Muhammad agrees that job creation is key, but feels in order to create jobs, there needs to be more resources, such as capital, and that as a community, African-Americans need to unify themselves and pool their resources.

“We need a vision. We need to start an economic development fund, which will give us capital to create jobs. We as a people need a bail out to become self-sufficient,” Muhammad said. She continued that when most African-Americans go to get loans, there is discrimination or the interest rates are too high to afford the payments, which keeps people from starting a business that would create those jobs. But if a bail out is given, she says that as a people, African-Americans will be able to create their own opportunities to end unemployment.

Wheatley agrees that it takes a unified commitment in dealing with the issue, but he also says it takes pooling resources and partnering and supporting organizations that are working to train and connect individuals with the resources needed to find jobs. For instance, programs such as the Hill District First Source Center and the Urban League of Greater Pittsburgh’s Employment Program are working to train and place individuals in jobs. Both have seen an increase in participation.

“Our main goal is making sure to connect individuals with job opportunities,” says Debra Tucker, vice president of Programs and Services for the Urban League. “We offer general employment services, such as job assessments, training and counseling based on one’s individual needs.”

Tucker said there have been individuals entering the workforce for the first time and a recent increase in individuals who had good jobs, but may have lost them to downsizing or restructuring.

The Urban League offers several programs to help individuals who are seeking a job. Programs like their Re-entry Management Program, which offers counseling and placement opportunities for men and women who were incarcerated and are looking to re-enter the workforce.

Wheatley believes there needs to be more programs like this for those who have done their time and are looking to become productive members of society. Often, once a person has paid their debt to society it is hard to get a job because of their record.

The Urban League also offers their Mature Workers Program, for those looking to enter or re-enter the workforce; and the Career Employment Program, which helps young adults, who are looking to obtain their G.E.D. or who already have one, but are looking to improve their skills. The program helps to prepare them for higher education or to enhance their job search skills, such as one’s resume and interview skills.

Like Muhammad, Wheatley has plans of holding a community forum and says that he is looking to work with anyone who is looking to solve the issue.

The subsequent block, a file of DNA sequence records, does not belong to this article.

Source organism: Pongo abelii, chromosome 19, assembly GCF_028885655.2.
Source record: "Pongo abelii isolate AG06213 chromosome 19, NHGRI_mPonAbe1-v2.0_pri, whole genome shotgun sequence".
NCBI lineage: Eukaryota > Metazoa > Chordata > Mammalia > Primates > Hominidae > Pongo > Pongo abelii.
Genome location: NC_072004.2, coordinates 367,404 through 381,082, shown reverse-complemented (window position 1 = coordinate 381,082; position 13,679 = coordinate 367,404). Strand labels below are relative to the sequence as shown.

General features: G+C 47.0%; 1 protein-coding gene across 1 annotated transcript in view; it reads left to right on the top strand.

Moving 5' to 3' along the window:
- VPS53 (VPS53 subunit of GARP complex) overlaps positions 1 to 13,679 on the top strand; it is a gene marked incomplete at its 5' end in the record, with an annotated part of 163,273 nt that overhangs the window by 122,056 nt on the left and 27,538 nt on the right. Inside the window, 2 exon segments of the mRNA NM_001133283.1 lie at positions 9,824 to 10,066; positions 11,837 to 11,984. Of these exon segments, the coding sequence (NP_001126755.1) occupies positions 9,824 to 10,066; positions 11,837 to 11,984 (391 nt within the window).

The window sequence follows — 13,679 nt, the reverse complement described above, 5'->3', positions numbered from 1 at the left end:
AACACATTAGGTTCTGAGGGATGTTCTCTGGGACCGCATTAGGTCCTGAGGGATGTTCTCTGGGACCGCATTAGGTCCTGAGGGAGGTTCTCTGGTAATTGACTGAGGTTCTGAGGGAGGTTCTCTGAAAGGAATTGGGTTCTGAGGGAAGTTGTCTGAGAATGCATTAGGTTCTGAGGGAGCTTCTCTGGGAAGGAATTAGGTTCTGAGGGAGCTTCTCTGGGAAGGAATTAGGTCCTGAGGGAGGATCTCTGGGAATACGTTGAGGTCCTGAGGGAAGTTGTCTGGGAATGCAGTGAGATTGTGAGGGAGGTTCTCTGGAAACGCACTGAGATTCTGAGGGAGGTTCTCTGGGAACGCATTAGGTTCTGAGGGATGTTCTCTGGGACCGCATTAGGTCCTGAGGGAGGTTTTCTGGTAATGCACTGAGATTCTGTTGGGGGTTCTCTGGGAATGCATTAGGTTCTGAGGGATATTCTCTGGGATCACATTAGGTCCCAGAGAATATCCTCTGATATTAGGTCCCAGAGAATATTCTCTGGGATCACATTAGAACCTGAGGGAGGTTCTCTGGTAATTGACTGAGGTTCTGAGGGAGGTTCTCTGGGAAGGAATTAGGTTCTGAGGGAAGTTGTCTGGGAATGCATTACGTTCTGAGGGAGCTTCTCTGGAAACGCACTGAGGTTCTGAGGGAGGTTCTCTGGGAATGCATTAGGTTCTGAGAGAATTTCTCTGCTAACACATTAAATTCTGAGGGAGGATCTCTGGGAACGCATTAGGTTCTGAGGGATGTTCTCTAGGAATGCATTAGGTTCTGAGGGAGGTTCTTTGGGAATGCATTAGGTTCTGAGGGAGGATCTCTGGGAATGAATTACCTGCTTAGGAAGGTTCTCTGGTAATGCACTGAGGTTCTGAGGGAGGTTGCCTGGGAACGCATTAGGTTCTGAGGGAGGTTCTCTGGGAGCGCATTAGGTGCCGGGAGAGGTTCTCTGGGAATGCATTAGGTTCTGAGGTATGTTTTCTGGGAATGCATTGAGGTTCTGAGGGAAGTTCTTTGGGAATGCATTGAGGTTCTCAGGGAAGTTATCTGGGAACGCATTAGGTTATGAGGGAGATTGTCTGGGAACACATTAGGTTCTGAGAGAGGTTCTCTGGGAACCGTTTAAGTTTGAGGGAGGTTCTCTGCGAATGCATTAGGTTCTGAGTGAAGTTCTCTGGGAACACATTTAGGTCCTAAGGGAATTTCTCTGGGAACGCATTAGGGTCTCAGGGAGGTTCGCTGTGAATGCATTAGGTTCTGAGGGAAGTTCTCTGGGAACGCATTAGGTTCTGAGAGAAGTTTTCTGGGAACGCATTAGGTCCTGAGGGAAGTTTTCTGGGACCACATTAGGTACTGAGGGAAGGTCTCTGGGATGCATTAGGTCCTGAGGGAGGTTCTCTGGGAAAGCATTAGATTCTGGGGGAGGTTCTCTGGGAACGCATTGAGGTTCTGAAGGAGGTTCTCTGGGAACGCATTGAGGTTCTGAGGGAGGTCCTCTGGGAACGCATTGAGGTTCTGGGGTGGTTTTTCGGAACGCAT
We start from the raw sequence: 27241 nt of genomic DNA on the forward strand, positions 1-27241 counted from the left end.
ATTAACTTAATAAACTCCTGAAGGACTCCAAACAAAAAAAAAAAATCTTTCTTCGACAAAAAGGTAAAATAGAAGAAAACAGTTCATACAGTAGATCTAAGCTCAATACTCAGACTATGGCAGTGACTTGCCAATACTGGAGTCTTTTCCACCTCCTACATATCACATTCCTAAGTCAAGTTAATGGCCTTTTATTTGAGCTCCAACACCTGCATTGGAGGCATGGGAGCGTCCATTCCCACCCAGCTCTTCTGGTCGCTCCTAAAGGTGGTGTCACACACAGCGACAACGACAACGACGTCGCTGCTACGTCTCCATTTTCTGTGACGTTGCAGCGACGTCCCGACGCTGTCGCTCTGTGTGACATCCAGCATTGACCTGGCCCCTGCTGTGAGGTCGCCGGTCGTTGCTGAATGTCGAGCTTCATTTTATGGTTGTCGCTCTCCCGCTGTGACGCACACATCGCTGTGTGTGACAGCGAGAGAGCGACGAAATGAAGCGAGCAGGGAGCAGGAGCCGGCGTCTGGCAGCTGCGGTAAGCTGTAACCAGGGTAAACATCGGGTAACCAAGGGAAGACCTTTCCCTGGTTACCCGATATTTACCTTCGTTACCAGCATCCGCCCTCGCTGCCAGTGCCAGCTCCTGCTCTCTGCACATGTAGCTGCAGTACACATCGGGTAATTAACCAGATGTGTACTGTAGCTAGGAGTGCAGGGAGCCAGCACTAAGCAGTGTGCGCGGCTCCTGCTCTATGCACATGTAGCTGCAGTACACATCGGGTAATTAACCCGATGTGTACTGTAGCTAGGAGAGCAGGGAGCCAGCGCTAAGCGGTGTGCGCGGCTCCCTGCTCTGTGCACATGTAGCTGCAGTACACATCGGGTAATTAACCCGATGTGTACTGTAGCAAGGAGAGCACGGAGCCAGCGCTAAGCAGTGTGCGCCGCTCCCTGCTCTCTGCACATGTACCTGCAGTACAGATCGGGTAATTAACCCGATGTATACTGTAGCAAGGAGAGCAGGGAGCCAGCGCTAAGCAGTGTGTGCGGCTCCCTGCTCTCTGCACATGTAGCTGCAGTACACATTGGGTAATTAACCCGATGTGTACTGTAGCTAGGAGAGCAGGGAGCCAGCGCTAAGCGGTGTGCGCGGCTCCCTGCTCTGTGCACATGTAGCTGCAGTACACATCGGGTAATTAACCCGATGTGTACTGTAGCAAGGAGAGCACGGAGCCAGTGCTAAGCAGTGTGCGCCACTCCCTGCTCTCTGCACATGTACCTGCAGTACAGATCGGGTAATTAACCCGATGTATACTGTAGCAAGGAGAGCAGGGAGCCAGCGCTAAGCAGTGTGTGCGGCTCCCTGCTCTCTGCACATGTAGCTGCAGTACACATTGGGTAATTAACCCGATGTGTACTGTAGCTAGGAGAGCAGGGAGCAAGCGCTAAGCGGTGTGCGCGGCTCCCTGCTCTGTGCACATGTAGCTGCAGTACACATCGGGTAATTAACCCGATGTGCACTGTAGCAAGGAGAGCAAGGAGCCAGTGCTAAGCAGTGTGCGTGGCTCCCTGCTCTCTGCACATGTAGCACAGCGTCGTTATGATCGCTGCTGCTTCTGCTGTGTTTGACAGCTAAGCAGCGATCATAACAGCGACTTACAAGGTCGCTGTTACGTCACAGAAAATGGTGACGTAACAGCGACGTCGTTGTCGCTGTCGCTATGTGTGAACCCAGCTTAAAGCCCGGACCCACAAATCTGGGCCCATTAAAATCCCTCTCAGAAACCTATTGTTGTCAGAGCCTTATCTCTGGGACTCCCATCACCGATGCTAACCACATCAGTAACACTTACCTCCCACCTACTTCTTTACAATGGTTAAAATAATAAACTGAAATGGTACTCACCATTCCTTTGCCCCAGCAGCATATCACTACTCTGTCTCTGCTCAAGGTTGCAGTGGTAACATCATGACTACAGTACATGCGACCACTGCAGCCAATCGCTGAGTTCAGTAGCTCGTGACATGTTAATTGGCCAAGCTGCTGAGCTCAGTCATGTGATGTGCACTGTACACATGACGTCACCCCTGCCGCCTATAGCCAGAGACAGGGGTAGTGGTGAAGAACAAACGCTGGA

It has been shown that once employment comes up in a community, things such as blighted homes, vacant properties and in some cases, even crime goes down. No matter what the unemployment numbers are, it is evident that unemployment is a huge problem in the African-American community, and until every aspect is addressed the problem will continue to get worse.


Coro Center for Civic Leadership's
3rd Annual Martin Luther King, Jr.
Leadership and Diversity Awards

At Heinz Field, East Club Lounge, Pittsburgh PA 15212

January 15, 2010 @ 5:30 PM

The date is fast approaching for Coro's
3rd Annual Martin Luther King, Jr.
Leadership and Diversity Awards

The Leadership Award
will be awarded to an individual who exemplifies outstanding leadership results in business, nonprofits, or government.

The Diversity Award
will be given to an organization that demonstrates superior achievements in creating including workplaces, and which utilizes diversity to drive productivity and performance.

5:30pm - 7:00pm ~ Cocktails & Hors D’Oeuvres

7:00pm - 8:00pm ~ Awards Program

8:00pm - 8:30pm ~ Coffee & Dessert

Mr. Sunil Wadhwani

Sunil is CEO and co-founder of iGATE Corp., a global technology services business. Under Sunil's leadership, iGATE has been named one of the fastest-growing companies in the United States by Inc. magazine, Business Week and others. He serves on the boards of Carnegie Mellon University, the Information Technology Association of America and the United Way.

Leadership Award Nominees

- Tom Baker, Big Brothers Big Sisters of Greater Pittsburgh
- Todd Allen, The Common Ground Project
- Virginia Montanez, That's Church
- Alexandra Murphy, Princeton PhD Student
- Daniel Holland, Young Preservationist Society
- Shirley Muhammad, County of Allegheny
- Christina Damiano, Diversity Business Resource Center
- Duane Ashley, Dept. of Parks and Recreation, City of Pittsburgh
- Joe Massaro III, Massaro Corporation
- Susan Miller, Women's Small Business Assocation
- Grace Coleman, Crisis Center North
- Scott Kerschbaumer, ESSPA Kozmetika Organic Spa & Skincare
- Robert Agbede, Chester Engineers
- Mark Roosevelt, Pittsburgh Public Schools